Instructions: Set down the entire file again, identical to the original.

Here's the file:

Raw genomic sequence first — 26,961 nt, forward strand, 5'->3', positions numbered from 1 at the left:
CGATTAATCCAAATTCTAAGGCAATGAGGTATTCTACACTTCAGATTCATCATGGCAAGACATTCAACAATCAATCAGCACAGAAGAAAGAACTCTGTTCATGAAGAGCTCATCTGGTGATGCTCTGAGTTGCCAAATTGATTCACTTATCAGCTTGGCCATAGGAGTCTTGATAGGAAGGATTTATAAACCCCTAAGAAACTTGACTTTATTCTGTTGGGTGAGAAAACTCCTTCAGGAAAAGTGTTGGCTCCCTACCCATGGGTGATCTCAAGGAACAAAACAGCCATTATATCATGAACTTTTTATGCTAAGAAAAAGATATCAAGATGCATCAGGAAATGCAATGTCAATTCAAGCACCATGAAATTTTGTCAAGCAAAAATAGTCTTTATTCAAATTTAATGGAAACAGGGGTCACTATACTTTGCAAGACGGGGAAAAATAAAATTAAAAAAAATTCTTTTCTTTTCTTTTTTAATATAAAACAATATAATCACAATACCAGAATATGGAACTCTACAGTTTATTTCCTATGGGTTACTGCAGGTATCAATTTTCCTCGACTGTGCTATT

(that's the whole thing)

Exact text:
Raw genomic sequence first — 26,961 nt, forward strand, 5'->3', positions numbered from 1 at the left:
CGATTAATCCAAATTCTAAGGCAATGAGGTATTCTACACTTCAGATTCATCATGGCAAGACATTCAACAATCAATCAGCACAGAAGAAAGAACTCTGTTCATGAAGAGCTCATCTGGTGATGCTCTGAGTTGCCAAATTGATTCACTTATCAGCTTGGCCATAGGAGTCTTGATAGGAAGGATTTATAAACCCCTAAGAAACTTGACTTTATTCTGTTGGGTGAGAAAACTCCTTCAGGAAAAGTGTTGGCTCCCTACCCATGGGTGATCTCAAGGAACAAAACAGCCATTATATCATGAACTTTTTATGCTAAGAAAAAGATATCAAGATGCATCAGGAAATGCAATGTCAATTCAAGCACCATGAAATTTTGTCAAGCAAAAATAGTCTTTATTCAAATTTAATGGAAACAGGGGTCACTATACTTTGCAAGACGGGGAAAAATAAAATTAAAAAAAATTCTTTTCTTTTCTTTTTTAATATAAAACAATATAATCACAATACCAGAATATGGAACTCTACAGTTTATTTCCTATGGGTTACTGCAGGTATCAATTTTCCTCGACTGTGCTATT